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Wasserman v. Kobit

United States District Court, Seventh Circuit

January 22, 2014

JOSHUA D. WASSERMAN and ASHLEY WASSERMAN, Plaintiffs,
v.
HANNAH C. KOBIT and ROSS MEADE, Defendants.

MEMORANDUM OPINION AND ORDER

JOHN W. DARRAH, District Judge.

Plaintiffs Joshua Wasserman ("Joshua") and Ashley Wasserman ("Ashley") filed suit against Defendants Hannah Kobit and Ross Meade on December 17, 2012, and filed an Amended Complaint on December 28, 2012. In the Amended Complaint, Joshua asserts a claim of negligence, and Ashley asserts a claim of loss of consortium. Now, Defendants move to dismiss the case on the basis of forum non conveniens. Defendants also filed a motion to determine the applicable substantive law of the case. These motions have been fully briefed. For the reasons provided below, the substantive law to be applied is German law; and Defendants' Motion to Dismiss is granted on the basis of forum non conveniens.

BACKGROUND

The following facts are drawn from the Amended Complaint. Plaintiffs are individuals and citizens of the State of Kansas. (Am. Compl. ¶¶ 1-2.) Kobit is a citizen of the State of Illinois, and Meade is a citizen of the State of Maryland. (Am. Compl. ¶¶ 3-4.) Accordingly, there is diversity of citizenship, and the amount of controversy exceeds $75, 000.00; jurisdiction is proper pursuant to 28 U.S.C. § 1332.

On January 11, 2011, Joshua Wasserman was a passenger in a motor vehicle owned by Meade and being driven by Kobit. ( Id. ¶ 7.) Kobit was an agent of Meade, the owner of the vehicle. ( Id. ¶ 8.) Meade was sitting in the front passenger seat of the vehicle, and Nicholas Donovan, who is not a party here, was also a passenger in the vehicle.[1] (Pls.' Resp. to Choice of Law Mot. at 1.) Plaintiffs allege Kobit was negligent in operating the vehicle and that as a result of her negligence, Kobit lost control of the vehicle while attempting to exit at the intersection of B19 and B303 in Geldersheim, Germany, causing the vehicle to go off the road into a ditch, through a culvert, over a yield sign, out of the ditch, and through two medians. (Am. Compl. ¶¶ 9-10.) As a result of this car wreck, Joshua has suffered severe, permanent disabling injuries. ( Id. ¶ 11.) Joshua suffered spine and rib fractures, multiple spinal injuries, loss of consciousness, traumatic brain injury, post-concussion syndrome, balance problems, and dizziness. ( Id. ¶ 12.)

At the time Joshua was injured, he was a member of the Military Police in the United States Army; thereafter, he was deemed physically unfit for duty and is being medically discharged from the Army. ( Id. ¶¶ 13-14.) Joshua asserts that as a result of Kobit's negligence, he and his wife, Ashley, will suffer medical charges, loss of income and benefits, pain, suffering, and disability, among other damages. ( Id. ¶ 15.) Ashley also brings this action for loss of consortium. ( Id. ¶ 19.)

Now, Defendants assert that German substantive law applies to this case, and moreover, move for dismissal under the doctrine of forum non conveniens.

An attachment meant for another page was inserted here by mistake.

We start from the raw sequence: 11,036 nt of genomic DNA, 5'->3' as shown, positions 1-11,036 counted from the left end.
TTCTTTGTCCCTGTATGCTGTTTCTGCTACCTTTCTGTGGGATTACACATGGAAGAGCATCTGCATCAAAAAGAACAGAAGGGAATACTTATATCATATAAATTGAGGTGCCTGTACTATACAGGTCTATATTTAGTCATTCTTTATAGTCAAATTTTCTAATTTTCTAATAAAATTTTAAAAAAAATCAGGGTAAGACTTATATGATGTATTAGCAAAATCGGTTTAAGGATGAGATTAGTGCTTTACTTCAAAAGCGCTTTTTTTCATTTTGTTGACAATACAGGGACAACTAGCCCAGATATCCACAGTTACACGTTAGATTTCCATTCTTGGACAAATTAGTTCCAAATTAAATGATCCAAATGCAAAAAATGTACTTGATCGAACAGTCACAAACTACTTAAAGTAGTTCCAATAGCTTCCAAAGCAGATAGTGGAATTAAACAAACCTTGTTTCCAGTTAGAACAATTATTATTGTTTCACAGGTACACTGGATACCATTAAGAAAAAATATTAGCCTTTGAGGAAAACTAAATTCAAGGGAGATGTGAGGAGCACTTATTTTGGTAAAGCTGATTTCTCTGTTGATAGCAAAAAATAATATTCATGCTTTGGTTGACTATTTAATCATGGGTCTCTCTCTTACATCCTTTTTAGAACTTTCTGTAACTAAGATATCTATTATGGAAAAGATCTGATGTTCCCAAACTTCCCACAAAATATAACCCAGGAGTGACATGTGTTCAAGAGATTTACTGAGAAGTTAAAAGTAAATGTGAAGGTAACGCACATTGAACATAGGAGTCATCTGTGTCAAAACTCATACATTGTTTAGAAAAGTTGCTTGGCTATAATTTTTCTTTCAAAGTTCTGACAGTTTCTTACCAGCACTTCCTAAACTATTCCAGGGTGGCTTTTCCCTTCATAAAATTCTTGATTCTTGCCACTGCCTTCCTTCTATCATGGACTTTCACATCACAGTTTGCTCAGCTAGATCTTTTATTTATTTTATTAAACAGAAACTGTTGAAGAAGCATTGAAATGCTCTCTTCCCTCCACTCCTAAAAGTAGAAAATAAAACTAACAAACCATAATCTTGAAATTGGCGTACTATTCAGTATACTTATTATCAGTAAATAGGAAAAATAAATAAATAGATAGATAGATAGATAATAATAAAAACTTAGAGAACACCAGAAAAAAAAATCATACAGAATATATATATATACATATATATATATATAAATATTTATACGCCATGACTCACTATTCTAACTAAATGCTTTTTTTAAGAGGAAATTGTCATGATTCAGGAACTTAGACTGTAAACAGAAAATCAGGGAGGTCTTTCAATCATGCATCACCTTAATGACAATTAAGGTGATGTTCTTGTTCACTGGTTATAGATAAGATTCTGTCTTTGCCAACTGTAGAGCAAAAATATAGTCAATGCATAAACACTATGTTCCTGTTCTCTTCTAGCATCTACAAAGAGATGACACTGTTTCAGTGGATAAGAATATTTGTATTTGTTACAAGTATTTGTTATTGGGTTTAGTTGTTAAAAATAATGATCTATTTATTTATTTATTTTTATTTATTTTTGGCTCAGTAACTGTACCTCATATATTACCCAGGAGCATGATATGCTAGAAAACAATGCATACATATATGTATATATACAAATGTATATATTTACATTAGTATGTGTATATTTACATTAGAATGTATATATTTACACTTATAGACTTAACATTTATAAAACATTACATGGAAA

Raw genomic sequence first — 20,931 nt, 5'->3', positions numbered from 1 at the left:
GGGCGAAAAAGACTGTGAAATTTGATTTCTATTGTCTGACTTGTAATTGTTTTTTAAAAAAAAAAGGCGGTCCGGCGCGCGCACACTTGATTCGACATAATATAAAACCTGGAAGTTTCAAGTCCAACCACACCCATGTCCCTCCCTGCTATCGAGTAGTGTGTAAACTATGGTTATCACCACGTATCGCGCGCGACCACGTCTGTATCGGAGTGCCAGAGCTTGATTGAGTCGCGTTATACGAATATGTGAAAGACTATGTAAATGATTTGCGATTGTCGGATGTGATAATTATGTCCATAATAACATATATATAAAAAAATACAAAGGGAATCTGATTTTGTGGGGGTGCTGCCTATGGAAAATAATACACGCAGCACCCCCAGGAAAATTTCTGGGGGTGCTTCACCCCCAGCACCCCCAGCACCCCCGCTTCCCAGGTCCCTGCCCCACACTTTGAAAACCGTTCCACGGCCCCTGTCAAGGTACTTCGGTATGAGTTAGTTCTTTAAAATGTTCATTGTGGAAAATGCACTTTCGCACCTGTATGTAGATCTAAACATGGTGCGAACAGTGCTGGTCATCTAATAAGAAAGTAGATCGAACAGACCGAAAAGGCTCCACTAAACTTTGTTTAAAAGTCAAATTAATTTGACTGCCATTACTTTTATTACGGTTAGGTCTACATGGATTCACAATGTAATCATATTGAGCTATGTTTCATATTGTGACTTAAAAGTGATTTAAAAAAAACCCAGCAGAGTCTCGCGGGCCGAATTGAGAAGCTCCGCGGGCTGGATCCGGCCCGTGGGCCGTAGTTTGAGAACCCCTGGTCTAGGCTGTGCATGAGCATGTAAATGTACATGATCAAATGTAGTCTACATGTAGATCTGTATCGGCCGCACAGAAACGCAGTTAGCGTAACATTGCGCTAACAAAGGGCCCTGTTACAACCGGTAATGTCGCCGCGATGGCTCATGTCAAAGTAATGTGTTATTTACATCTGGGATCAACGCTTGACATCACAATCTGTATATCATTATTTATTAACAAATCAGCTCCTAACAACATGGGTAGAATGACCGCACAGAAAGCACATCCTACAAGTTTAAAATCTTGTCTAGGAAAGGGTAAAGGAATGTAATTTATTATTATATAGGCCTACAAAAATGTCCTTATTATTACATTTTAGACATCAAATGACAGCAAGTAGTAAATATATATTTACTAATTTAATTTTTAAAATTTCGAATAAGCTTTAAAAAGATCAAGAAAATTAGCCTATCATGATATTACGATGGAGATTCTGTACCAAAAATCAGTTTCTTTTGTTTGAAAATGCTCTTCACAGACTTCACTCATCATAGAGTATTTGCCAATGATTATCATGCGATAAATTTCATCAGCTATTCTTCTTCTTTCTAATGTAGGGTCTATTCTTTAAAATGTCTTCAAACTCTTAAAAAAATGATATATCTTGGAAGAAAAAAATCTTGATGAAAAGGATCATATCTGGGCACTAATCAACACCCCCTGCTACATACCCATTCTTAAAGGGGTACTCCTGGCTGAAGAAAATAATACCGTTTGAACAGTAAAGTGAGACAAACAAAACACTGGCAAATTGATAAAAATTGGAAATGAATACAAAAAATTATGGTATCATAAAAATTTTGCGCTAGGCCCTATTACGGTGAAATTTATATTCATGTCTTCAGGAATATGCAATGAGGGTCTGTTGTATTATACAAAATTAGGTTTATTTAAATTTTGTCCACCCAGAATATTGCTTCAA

LEGAL STANDARD

Choice-of-Law

A federal court sitting in diversity applies the forum state's choice-of-law rules to determine the applicable substantive law. Federal Ins. Co. v. J.K. Mfg. Co., 933 F.Supp.2d 1065, 1070 (N.D.Ill. 2013). "Courts do not worry about conflict of laws unless the parties disagree on which state's law applies." Auto-Owners Ins. Co. v. Websolv Computing, Inc., 580 F.3d 543, 547 (7th Cir. 2009) (quoting Wood v. Mid-Valley Inc., 942 F.2d 425, 427 (7th Cir.1991)).

Accordingly, Illinois's choice-of-law principles govern this case. Tanner v. Jupiter Realty Corp., 433 F.3d 913, 915 (7th Cir. 2006). Illinois courts "apply the most significant contacts' test from the Restatement (Second) of Conflict of Laws, which involves balancing a number of factors, including the place where the injury occurred; the place where the conduct causing the injury occurred; the domicile or place of business of each party; and the place where the relationship between the parties is centered." Ennenga v. Starns, 677 F.3d 766, 774 (7th Cir. 2012). The most significant contacts test "usually guides Illinois courts to apply the law of the place of injury.... when deciding tort cases." Olivares v. Charan Motel, Inc., 28 Fed.App'x 542, 544 (7th Cir. 2002) (citing Vickrey v. Caterpillar Tractor Co., 497 N.E.2d 814, 816 (Ill.App.Ct. 1986)).

Forum Non Conveniens

"The common law doctrine of forum non conveniens allows a trial court to dismiss a suit over which it would normally have jurisdiction if it best serves the convenience of the parties and the ends of justice." In re Bridgestone/Firestone, Inc., 420 F.3d 702, 703 (7th Cir. 2005) (internal quotation marks omitted). In determining if a dismissal under the doctrine of forum non conveniens is appropriate, the court is directed to consider the private interests of the parties and the public interests of the alternative fora. Stroitelstvo Bulgaria Ltd. v. Bulgarian-American Enterprise Fund, 589 F.3d 417, 424 (7th Cir. 2009) (citing Kamel v. Hill-Rom Co., Inc., 108 F.3d 799, 803 (7th Cir. 1997)). The United States Supreme Court identified these factors in the Gulf Oil case, and they are as follows:

The private interest factors that a court may consider include the relative ease of access to sources of proof; availability of compulsory process for attendance of unwilling, and the cost of obtaining attendance of willing, witnesses; possibility of view of premises, if view would be appropriate to the action; and all other practical problems that make trial of a case easy, expeditious and ...

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